For a large-cap industry leader such as General Electric (NYSE: GE), the most important debt ratios to analyze when conducting fundamental analysis are the debt-to-equity (D/E) ratio, the interest coverage ratio and the cash flow to debt ratio.
These ratios offer important clues about the company's financial position. The D/E ratio considers the company's assets and compares the percentage purchased through debt financing to the percentage purchased through asset financing. The interest coverage ratio compares the company's current earnings to the total interest on its outstanding debt. Lastly, the cash flow ratio looks only at the actual cash the company receives from its operations and calculates what percentage of its total debt that cash is capable of retiring.
Because these figures are ratios, they are standardized and are easy to compare to industry competitors and broader market averages.
GE's D/E ratio for the quarter ending in September 2015 is 1.76. In other words, the company has utilized 76% more debt than equity to finance asset purchases. This figure has trended downward significantly in the last few years, as it stood at 3.15 in 2008. However, the company's D/E ratio still ranks higher than most of its major competitors in the large-cap conglomerate industry, including the 3M Company and Honeywell International. Unlike GE, both of these companies use significantly more equity financing than debt financing. 3M's D/E ratio stands at 0.74, while Honeywell's is 0.32.
When a large-cap company employs a high degree of debt financing, fundamental analysts should ensure that the company has the means to service that debt. Leverage can be a fantastic way for a company to expand, particularly during an expansionary phase in the economic cycle when spending is up and revenues are strong. High debt tends to hurt companies during the ensuing contractionary phase, when earnings and cash flow diminish.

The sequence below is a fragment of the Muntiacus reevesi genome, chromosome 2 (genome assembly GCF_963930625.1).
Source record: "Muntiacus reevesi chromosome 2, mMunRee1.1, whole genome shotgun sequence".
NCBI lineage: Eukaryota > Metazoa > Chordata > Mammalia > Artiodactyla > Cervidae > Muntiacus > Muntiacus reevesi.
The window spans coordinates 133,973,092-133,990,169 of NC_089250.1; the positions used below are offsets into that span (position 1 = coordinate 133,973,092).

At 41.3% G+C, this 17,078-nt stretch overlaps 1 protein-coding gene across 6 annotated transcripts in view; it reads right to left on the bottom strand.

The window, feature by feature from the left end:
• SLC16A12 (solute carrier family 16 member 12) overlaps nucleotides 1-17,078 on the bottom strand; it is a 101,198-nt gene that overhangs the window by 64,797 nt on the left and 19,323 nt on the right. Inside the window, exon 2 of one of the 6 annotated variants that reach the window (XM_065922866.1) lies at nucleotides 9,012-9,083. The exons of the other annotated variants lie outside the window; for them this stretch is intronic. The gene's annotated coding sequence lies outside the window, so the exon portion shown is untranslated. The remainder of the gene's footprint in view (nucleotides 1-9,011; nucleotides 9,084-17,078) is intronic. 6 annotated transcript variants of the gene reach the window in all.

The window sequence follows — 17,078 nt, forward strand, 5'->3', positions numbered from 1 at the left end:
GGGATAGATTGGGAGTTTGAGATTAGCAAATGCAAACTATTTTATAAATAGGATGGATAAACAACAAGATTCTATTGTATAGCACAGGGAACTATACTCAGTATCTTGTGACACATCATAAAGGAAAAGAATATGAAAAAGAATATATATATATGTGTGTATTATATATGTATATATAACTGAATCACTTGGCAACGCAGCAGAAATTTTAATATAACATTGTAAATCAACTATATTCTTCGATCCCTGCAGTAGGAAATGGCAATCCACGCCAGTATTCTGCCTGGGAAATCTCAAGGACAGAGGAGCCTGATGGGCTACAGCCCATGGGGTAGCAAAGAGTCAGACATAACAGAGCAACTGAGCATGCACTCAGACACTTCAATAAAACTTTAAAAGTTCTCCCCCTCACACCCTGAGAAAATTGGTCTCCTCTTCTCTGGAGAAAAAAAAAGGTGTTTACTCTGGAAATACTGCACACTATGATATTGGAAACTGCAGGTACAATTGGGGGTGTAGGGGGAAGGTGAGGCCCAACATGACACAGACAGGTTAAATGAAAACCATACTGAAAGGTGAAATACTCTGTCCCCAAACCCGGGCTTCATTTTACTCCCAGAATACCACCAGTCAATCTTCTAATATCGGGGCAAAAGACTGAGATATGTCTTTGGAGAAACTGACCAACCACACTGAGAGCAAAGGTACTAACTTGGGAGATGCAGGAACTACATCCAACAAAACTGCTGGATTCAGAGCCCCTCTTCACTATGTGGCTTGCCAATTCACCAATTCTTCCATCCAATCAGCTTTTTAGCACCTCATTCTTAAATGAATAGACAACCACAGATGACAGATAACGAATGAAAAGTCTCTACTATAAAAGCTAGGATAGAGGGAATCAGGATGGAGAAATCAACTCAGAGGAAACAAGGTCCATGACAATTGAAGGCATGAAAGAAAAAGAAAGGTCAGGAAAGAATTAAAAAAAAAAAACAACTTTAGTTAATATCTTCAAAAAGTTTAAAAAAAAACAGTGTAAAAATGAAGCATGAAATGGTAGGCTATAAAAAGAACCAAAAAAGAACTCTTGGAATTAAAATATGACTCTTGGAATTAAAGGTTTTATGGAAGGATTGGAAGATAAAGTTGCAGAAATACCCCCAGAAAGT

The interest coverage ratio compares earnings to interest due and indicates how much cushion a company has when it comes to paying the interest on its debt. A high multiple is a good sign, as it offers breathing room if earnings decline in a down economy.
GE's interest coverage ratio for the 12-month period ending in September 2015 is 2.46. While this is higher than the 1.5 benchmark that fundamental analysts consider to be the minimum acceptable level, it is not a figure that should inspire tremendous confidence, particularly from conservative investors. Moreover, GE's interest coverage ratio is significantly lower than that of 3M (52.46) and Honeywell (21.25).
Many fundamental analysts consider the cash flow to debt ratio to be even more crucial than the interest coverage ratio. While the interest coverage ratio considers all earnings, including receivables and revenue that may not yet be realized, the cash flow to debt ratio considers only cash the company has on hand from its operations. The ratio compares this cash to the total debt outstanding. Investors like to see operational cash flow in excess of 10% of the company's total debt.
GE's cash flow to debt ratio has trended moderately downward in recent years and currently stands at 0.05. The company's operational cash flow covers only 5% of its total debt. 3M (0.3) and Honeywell (0.18) have much higher cash flow to debt ratios.
GE's debt picture leaves a lot to be desired, though the company's overall fundamentals are much more attractive. GE's revenue increased by over 20% from 2014 to 2015. It is valued appropriately, with a price-earnings (P/E) ratio of 15, and its stock price rose by over 14% during a period when the S&P shed 10%.